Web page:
Even something as stupid as those Best American Whatever books. Stories. What have you. You know the anthologies I mean. You'll never so much as see my name in the honorable mentions. I guarantee you that. Not right now. Why do you think that is? But you'll see somebody who has published a half dozen things in their career, none of it very good, and they'll be included. Why do you think that is? I can always tell you who that person knows and what the relationship is. But anyone paying attention knows that there is no way in hell that anyone in this industry will allow me into things like that. Until they have to. Until I've become something bigger--or should I say, recognized as something bigger, by enough people--than someone they can hold back in any way.
It was frustrating to me when "Edges" was coming out in Harper's, because people were like, "this will be awesome, they can't hate you after this," and I knew. I knew it'd get worse. I knew that that story, or any story by Colin Fleming, in even a venue like that, would not only not so much as make an honorable mentions list for BASS--it's just straight up discrimination--but that other people would see that, and make damn sure, the best they could, that they'd try and stop me from getting anything if they had a say-so in it. I knew that it'd be harder for me to publish stories after that. Didn't matter if they were better than that story of mine in Harper's. It mattered that they were by me. I've never written anything better than "Fitty." And look at that story--sitting around now for over a year, going back to July 2018.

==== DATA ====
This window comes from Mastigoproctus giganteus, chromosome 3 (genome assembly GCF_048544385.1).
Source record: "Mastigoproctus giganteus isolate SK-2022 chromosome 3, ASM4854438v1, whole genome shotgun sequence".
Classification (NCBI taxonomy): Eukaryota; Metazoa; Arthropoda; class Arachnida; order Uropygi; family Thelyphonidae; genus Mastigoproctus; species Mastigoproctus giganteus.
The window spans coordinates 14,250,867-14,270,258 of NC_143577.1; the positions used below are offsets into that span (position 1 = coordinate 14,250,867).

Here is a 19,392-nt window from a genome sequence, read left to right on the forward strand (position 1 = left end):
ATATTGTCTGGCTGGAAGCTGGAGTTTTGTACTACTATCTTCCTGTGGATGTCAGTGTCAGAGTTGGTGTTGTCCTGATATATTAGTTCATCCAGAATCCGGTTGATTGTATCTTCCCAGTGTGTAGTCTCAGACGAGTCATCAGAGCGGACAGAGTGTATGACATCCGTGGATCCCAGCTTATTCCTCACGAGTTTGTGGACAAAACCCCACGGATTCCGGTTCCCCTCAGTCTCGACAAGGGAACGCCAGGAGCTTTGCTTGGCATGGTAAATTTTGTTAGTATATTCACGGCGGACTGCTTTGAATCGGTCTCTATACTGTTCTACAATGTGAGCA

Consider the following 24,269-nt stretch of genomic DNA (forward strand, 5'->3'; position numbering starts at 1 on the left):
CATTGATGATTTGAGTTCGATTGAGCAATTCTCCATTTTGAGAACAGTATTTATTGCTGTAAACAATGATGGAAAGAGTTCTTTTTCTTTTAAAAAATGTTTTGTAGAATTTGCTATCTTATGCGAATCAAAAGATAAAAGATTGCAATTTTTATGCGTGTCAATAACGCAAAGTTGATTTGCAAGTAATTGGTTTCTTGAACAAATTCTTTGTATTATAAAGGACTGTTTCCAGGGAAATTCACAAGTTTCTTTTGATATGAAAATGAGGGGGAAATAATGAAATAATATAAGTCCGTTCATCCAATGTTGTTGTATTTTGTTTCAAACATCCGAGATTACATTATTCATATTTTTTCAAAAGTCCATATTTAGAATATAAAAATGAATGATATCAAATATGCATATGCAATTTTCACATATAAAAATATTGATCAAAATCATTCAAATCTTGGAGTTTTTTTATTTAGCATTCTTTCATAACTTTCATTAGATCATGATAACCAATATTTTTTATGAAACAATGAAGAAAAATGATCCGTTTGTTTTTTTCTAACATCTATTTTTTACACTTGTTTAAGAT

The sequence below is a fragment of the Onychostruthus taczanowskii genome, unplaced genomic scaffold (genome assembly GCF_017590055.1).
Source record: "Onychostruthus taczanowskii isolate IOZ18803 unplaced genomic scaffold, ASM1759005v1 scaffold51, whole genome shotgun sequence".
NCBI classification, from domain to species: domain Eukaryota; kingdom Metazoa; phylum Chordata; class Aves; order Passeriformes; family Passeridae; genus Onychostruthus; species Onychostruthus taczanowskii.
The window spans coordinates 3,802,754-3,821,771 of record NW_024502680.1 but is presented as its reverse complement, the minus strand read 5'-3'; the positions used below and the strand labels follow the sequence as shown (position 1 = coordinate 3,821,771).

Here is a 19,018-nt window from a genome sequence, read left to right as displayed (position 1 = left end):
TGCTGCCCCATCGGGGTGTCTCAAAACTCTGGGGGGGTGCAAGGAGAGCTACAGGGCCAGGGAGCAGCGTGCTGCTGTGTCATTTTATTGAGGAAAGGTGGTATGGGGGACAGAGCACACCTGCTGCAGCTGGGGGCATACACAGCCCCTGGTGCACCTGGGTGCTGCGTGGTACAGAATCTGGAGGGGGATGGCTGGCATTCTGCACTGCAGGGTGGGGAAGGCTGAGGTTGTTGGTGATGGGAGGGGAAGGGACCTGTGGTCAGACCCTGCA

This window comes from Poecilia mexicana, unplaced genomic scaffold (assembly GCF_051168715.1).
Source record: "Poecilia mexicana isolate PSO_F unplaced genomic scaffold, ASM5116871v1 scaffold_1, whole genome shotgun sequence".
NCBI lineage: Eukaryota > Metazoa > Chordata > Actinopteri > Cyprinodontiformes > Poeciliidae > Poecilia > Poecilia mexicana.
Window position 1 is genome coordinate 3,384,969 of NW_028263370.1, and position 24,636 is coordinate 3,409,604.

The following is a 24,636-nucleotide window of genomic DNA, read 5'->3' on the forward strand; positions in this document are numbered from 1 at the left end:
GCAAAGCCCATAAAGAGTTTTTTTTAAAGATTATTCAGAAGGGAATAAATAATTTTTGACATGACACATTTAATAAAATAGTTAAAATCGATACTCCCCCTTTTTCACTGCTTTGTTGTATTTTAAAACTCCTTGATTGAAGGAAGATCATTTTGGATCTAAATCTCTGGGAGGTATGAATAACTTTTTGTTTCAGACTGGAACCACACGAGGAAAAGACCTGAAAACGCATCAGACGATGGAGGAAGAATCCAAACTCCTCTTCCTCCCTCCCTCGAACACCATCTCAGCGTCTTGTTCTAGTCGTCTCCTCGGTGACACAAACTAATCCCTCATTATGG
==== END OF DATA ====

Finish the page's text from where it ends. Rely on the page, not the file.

But how do you explain any of this to someone who doesn't know, who hasn't paid the smallest bit of attention, and over a text at that? You'll just sound crazy. Because it is that crazy. It's a historically unique situation. But it's real. I live it. And I'd say it's pretty damn well proven by now. I can tell you exactly what will happen. Like when I said there would not be a single review of Meatheads in America. Just like I know I don't even need to check these Best American Whatever anthologies. The funny thing is is that the people doing this, are the same people who brag all day long on social media about how just they are, and go off about patriarchy, and are all BLM and all of that, and letting everyone know that they're one of the good ones. And they are flat out bigots. And who they hate the most, is someone who is everything they are not, who can do things, and does them, at a level and rate they can't even imagine. Their hate and discrimination stems from someone else's strengths, character, virtues, abilities. Not because that person did anything to them. Not because they killed someone, raped someone, touched kids. Think of how truly sick that is. And right now, these people own my life, and everything in it.
Anyway. Time to walk. Because I have to physically train to be able to withstand all of this and somehow keep going. They'll hate you even more when they know you walk ten miles a day and run thousands of stairs and still produce what you do. The better you do something, the more legit you are, the more innovative you are, the more original, the more you will be hated in this industry. A problem to be solved. But I will solve it.